The TL;DR version: Diabetes Type 2 is easily reversible, and if you do it right, it stays reversed. It is not a progressive, permanent condition. If anyone feels it might be the right course for them, the LCHF group is a welcoming place with lots of knowledgeable people - including a few who have successfully reversed diabetes or prediabetes.

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Thank you TAT for taking the time to post this information here 😊

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Thank you for posting TAT 😊. I especially like this sentence “The correct term should be "moderate carb adequate fat". . . This is my belief, just proper food in sensible amounts.

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Indeed. I get very frustrated with the idea that there's one single "healthy diet". There really isn't. Humans are incredibly adaptable - they'll thrive on pretty much anything from pure vegan to pure carnivore (although personally I don't think those extremes are particularly sensible). There's only one diet that they can't adapt to, and that's the one that's full of "engineered food" - products that look like food, but actually aren't.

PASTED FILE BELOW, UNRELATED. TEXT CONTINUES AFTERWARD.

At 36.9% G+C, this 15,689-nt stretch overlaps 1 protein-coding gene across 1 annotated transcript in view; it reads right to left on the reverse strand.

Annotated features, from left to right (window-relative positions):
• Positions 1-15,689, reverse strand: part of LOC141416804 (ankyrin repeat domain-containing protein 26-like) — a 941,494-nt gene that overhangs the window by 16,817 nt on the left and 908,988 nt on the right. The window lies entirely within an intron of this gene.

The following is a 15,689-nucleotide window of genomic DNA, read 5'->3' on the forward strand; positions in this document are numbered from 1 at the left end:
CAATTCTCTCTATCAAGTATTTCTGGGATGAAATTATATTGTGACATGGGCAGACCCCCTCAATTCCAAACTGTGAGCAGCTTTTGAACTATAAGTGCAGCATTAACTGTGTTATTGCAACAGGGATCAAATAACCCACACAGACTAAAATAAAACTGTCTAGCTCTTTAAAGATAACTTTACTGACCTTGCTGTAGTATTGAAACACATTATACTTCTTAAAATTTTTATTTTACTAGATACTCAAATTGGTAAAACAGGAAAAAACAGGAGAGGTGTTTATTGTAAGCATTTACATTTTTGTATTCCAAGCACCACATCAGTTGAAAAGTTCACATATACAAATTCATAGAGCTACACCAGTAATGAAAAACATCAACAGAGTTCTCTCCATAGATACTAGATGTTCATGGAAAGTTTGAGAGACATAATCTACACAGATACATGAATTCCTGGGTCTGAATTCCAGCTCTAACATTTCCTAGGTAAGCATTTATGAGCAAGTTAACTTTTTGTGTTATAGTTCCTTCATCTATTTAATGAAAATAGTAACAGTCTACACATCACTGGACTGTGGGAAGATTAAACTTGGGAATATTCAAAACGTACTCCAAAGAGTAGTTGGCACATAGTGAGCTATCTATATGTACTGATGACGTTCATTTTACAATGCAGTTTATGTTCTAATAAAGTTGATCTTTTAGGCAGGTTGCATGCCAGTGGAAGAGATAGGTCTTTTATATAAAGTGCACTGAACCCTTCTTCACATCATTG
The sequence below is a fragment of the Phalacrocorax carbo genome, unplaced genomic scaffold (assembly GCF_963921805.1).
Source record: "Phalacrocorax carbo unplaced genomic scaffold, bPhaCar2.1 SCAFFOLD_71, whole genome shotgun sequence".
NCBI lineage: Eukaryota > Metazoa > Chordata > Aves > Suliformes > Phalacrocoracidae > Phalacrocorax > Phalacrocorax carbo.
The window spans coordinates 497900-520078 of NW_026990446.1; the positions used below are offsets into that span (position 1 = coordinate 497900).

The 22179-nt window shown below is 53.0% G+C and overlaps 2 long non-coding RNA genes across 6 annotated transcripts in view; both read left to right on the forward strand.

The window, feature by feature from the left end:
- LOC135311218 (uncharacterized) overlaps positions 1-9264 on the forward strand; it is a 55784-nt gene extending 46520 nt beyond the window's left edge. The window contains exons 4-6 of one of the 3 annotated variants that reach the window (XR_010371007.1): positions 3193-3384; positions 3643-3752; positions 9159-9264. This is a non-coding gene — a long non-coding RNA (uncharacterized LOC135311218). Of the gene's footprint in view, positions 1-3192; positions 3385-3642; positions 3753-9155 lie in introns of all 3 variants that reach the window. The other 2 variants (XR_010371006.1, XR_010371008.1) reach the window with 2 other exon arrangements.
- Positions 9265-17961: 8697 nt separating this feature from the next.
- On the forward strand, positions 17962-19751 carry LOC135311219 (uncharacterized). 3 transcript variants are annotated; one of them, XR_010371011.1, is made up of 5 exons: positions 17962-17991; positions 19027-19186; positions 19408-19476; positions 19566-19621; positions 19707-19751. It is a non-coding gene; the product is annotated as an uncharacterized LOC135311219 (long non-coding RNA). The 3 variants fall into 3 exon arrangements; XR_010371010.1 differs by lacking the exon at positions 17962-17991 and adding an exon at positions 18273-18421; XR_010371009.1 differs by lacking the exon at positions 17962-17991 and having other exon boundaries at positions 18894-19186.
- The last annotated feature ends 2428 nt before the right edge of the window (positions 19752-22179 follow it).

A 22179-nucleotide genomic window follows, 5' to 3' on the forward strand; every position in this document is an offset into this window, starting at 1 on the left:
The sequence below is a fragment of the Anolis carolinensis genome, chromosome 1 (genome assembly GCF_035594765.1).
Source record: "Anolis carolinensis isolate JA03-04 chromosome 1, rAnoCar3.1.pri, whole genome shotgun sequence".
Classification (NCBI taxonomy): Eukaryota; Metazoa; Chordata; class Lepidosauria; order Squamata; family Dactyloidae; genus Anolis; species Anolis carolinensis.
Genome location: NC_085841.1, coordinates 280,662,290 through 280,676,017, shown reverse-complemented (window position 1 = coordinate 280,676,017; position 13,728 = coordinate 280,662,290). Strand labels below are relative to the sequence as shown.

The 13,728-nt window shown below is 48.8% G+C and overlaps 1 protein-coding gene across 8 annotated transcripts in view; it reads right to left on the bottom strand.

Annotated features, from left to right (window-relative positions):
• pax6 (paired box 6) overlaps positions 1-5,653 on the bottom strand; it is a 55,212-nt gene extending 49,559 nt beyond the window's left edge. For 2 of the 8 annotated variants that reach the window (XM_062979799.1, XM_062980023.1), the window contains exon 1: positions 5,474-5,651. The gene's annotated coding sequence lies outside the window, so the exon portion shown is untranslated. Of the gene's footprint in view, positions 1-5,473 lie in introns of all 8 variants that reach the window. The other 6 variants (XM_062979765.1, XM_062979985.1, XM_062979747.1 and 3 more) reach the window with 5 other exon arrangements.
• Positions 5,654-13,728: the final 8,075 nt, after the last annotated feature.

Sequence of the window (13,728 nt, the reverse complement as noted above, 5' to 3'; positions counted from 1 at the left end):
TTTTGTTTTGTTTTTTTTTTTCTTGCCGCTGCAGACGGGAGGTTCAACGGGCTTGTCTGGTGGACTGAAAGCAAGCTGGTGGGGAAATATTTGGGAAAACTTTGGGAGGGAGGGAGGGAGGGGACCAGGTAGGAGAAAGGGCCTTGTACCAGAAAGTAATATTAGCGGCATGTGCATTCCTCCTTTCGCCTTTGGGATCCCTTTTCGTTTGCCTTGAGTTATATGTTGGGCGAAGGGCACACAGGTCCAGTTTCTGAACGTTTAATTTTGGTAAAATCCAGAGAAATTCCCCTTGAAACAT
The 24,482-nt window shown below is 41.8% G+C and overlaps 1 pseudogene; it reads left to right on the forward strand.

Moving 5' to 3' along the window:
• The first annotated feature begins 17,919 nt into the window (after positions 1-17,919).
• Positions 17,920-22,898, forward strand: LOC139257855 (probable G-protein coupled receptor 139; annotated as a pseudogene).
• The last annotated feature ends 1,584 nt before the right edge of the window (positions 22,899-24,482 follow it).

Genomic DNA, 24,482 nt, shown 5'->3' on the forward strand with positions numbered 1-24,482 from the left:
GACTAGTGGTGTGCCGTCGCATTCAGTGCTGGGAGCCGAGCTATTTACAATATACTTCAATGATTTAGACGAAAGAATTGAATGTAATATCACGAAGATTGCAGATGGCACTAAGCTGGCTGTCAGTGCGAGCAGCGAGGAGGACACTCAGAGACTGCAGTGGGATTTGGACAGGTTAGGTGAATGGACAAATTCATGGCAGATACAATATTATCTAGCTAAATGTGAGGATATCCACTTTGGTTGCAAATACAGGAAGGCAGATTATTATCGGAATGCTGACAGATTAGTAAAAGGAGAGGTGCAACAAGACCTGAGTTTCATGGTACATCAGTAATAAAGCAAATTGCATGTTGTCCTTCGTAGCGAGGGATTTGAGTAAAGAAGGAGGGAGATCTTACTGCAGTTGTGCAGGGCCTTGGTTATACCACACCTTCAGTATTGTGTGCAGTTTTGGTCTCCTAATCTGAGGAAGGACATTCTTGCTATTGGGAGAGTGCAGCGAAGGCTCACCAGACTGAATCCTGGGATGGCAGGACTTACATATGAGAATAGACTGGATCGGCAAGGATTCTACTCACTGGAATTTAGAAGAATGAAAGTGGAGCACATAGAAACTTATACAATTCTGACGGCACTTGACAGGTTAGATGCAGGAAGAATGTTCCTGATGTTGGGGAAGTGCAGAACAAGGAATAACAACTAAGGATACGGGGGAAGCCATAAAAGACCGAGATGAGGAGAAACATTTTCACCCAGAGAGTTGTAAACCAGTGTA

Once you've got diabetes, or prediabetes, your best option is dial your carbohydrates right back as far as practically possible to allow your body to recover, but a normal human body can consume historically ordinary food and do just fine.

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Eloquently put TheAwfulToad.

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I love the alternative MCAF too - it would save me having to explain to people that I’m not cutting out ALL carbs or gorging on deep fried chicken.

I have an acquaintance (I stress that, as not a close friend) severely struggling with T2D, very obese, mobility now minimal. I did deliberately raise T2D in conversation so I could mention that LCHF could help. I was worried that I could come across as preaching or interfering but we seemed to have a good conversation without offence being taken by them. Months later they have deteriorated and don’t appear to have wanted to make any changes. It upsets me to watch them struggling, but I don’t know them well enough to know whether I should try again. Obviously no one else reading this will be able to tell me either! But I just wondered whether anyone else ever feels a sort of guilt when they see people, even strangers, obviously suffering, when you feel within yourself that you’ve found a way out of the downward spiral?